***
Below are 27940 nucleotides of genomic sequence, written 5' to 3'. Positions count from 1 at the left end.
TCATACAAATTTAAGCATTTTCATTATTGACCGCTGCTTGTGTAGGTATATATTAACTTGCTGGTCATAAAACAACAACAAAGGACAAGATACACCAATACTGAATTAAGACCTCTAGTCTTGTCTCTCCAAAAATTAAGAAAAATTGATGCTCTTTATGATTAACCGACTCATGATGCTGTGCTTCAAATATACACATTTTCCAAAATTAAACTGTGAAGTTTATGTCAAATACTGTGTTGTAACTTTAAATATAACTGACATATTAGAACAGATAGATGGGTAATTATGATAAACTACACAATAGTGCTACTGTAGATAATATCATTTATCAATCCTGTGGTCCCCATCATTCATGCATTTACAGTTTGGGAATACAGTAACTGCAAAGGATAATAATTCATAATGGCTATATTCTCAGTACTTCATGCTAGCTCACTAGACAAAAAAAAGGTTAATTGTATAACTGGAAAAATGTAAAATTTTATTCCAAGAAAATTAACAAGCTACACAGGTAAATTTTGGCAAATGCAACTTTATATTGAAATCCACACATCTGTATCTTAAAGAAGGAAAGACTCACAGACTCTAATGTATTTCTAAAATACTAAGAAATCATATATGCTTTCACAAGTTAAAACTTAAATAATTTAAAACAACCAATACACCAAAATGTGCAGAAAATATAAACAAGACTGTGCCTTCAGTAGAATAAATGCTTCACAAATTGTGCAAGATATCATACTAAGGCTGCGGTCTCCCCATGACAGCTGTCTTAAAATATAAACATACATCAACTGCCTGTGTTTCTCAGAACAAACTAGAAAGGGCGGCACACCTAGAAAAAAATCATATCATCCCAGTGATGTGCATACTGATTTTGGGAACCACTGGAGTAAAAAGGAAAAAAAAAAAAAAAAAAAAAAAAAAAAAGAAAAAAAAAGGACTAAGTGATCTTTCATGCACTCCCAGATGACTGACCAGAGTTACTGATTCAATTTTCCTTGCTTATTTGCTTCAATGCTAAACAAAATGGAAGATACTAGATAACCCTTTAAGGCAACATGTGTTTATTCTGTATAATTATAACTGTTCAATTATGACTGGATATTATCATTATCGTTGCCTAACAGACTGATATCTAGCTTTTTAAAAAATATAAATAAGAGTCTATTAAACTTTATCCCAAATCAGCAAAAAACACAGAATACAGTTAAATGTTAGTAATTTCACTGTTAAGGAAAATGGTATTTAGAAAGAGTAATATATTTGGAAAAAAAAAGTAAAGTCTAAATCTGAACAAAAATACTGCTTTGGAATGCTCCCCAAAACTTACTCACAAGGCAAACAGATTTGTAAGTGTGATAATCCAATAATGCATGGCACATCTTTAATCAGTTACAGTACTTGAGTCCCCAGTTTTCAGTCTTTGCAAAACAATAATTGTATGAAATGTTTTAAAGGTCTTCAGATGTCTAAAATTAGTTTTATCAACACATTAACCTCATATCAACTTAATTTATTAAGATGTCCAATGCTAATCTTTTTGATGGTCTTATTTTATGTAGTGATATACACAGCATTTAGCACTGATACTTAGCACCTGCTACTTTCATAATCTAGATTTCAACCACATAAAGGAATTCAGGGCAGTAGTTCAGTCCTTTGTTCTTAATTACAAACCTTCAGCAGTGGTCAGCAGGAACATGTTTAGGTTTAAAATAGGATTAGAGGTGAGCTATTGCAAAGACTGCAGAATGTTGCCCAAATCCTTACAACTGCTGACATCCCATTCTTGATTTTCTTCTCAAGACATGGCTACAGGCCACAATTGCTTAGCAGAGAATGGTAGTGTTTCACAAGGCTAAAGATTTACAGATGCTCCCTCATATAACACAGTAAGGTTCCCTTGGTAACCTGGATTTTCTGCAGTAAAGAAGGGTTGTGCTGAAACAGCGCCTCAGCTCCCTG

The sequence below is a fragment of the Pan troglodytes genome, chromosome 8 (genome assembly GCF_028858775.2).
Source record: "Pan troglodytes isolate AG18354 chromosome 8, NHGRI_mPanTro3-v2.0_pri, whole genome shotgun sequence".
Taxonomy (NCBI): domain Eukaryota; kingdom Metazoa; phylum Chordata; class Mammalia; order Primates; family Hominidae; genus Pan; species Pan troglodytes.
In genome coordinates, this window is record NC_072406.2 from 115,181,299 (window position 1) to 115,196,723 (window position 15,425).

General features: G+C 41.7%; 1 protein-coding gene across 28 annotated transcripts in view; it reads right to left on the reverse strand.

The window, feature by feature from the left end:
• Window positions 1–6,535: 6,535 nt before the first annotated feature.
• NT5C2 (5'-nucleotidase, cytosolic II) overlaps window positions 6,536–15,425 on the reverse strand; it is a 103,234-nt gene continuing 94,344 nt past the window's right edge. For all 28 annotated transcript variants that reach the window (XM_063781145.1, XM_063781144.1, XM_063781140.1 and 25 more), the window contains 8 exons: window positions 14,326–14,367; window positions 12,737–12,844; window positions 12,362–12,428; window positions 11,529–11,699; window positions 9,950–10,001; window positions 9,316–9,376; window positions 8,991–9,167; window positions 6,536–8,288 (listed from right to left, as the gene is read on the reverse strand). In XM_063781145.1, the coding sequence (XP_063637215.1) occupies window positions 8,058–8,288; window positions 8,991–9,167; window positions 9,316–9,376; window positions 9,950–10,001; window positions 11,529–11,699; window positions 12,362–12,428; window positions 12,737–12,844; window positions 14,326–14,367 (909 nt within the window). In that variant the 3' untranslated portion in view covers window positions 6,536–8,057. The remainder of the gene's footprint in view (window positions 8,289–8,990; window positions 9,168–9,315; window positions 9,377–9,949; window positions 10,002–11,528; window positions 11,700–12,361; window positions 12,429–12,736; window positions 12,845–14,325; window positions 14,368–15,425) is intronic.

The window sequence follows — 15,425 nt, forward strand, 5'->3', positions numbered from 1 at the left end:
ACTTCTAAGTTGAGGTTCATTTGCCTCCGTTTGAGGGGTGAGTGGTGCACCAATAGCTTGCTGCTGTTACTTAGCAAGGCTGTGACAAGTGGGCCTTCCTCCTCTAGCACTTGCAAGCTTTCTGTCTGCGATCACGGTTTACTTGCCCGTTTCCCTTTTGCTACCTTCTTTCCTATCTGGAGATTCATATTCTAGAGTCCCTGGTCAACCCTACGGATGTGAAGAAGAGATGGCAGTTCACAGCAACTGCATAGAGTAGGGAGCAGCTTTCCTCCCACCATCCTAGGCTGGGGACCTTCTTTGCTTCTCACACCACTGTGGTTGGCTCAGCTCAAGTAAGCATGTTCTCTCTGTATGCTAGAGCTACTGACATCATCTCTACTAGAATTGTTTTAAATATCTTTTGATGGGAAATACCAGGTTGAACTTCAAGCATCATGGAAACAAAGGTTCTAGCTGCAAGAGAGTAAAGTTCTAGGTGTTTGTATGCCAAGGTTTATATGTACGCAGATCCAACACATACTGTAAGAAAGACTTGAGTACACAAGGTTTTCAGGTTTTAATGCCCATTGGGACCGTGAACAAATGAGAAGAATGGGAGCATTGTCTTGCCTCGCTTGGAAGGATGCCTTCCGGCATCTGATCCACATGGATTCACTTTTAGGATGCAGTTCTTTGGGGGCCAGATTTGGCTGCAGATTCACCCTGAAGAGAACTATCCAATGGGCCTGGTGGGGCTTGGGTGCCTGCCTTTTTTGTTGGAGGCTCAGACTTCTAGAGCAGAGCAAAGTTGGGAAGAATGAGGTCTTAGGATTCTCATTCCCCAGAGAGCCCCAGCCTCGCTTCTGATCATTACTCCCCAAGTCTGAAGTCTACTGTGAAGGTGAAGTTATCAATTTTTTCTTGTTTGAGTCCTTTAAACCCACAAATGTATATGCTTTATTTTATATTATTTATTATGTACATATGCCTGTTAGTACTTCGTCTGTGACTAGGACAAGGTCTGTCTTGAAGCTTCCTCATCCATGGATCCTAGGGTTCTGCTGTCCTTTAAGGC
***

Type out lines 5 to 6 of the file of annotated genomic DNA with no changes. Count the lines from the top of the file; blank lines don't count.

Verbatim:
Taxonomy (NCBI): domain Eukaryota; kingdom Metazoa; phylum Chordata; class Mammalia; order Primates; family Hominidae; genus Pan; species Pan troglodytes.
In genome coordinates, this window is record NC_072406.2 from 115,181,299 (window position 1) to 115,196,723 (window position 15,425).